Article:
How Do I Know If I Have Narcolepsy?
What is Narcolepsy?
Narcolepsy is a sleep disorder in which the length of rapid-eye movement (REM) sleep that a person experiences throughout a night is significantly impaired. For most people, REM sleep occurs about 90 minutes into a sleep cycle and will recur several times throughout a night.
REM sleep is one of the most important parts of the sleep cycle, since many of the restorative aspects of sleep only take place during this period. People who suffer from narcolepsy have great difficulty deriving all the benefits that they need from a night of sleep.
How Does Narcolepsy Develop?
Narcolepsy typically develops between the ages of 15 through 25. However, it can occur at any time of life, affecting both women & men. The root cause of narcolepsy is not known, however genetic factors are believed to play a role. If a member of your immediate family has the condition, you are more likely to develop it – but, no one is “guaranteed” to develop narcolepsy.
Experts believe that there are many factors involved in narcolepsy. This includes a potential for deficient production of hypocretin, a brain chemical that helps to regulate REM sleep. MRI and other scans of those experiencing narcolepsy symptoms show characteristic brain activity.
Symptoms of Narcolepsy
Narcolepsy has a wide range of symptoms and does not always appear the same even within the same person’s experience. It is a much more complex disorder than it might look in popular media, and has a constellation of symptoms – not all of which are always apparent.
These symptoms may include:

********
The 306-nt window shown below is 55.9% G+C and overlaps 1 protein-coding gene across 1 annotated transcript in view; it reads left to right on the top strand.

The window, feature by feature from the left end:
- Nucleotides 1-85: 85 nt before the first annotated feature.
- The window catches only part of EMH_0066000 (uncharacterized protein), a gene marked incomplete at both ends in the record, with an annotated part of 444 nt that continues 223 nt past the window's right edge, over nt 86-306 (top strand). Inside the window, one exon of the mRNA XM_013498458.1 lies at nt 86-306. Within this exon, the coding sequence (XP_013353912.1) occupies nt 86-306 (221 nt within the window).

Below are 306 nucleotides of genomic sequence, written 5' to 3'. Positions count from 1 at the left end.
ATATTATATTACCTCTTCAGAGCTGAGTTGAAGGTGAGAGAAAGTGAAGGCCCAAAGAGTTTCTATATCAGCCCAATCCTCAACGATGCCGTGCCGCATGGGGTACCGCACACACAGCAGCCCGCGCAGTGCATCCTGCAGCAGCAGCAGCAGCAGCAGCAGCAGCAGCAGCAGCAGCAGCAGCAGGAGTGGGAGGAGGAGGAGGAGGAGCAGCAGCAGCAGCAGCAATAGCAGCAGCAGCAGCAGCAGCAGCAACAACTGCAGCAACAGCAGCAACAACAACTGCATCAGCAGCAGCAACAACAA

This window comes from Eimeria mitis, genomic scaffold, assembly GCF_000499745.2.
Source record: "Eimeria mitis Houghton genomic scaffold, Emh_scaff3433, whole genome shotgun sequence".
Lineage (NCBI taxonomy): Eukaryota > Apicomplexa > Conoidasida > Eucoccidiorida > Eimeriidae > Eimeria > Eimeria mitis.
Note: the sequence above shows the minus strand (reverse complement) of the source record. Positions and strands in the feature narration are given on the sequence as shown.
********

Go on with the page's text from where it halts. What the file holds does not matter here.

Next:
- Fragmented sleep
- Falling asleep suddenly or unintentionally - typically during the day
- Sleep paralysis – inability to move shortly after waking up
- Cataplexy – sudden, temporary loss of muscle tone while awake
- Visual hallucinations while falling asleep and while waking up
Narcolepsy Treatment Options
Narcolepsy can be treated successfully with a wide range of medications. The exact type to be used depends upon the severity and type of symptoms you have encountered. However, the majority of treatments are stimulants that eliminate excessive daytime sleepiness (EDS) while making it more likely that the body will settle into a healthier sleep rhythm during the night.
How to Get Rid of Narcolepsy
Narcolepsy cannot be cured. Yet, a customized course of treatment can significantly relieve or even eliminate symptoms. For the best possible results, medication should be combined with lifestyle changes aimed at improving overall sleep hygiene and depth of sleep.
For example, many narcolepsy patients have some success with the following adjustments:
- Avoiding caffeine and other stimulants, particularly late at night
- Abstaining from alcohol and heavy meals shortly before sleeping
- Regulating sleep schedule to encourage a healthy circadian rhythm
- Scheduling daytime naps of 10-15 minutes during peak symptoms
- Establishing a consistent schedule including regular exercise and meals
An essential part of getting appropriate care for narcolepsy is an accurate diagnosis. This can be difficult, as narcolepsy may present symptoms that are very similar to other sleep disorders.
A sleep specialist should perform rigorous sleep analysis as part of diagnosis. Commonly, this includes a polysomnogram (PSG) test at night as well as a multiple sleep latency test during the day. Combined, these tests help verify the factors associated with narcolepsy.
Sleep & Neuroscience Associates can help you overcome sleep disorders and return to natural, safe, restorative sleep you need to live your best life. Only our experts have the insight needed to diagnose and treat the most complex, persistent sleep disorders. Contact us today to learn more.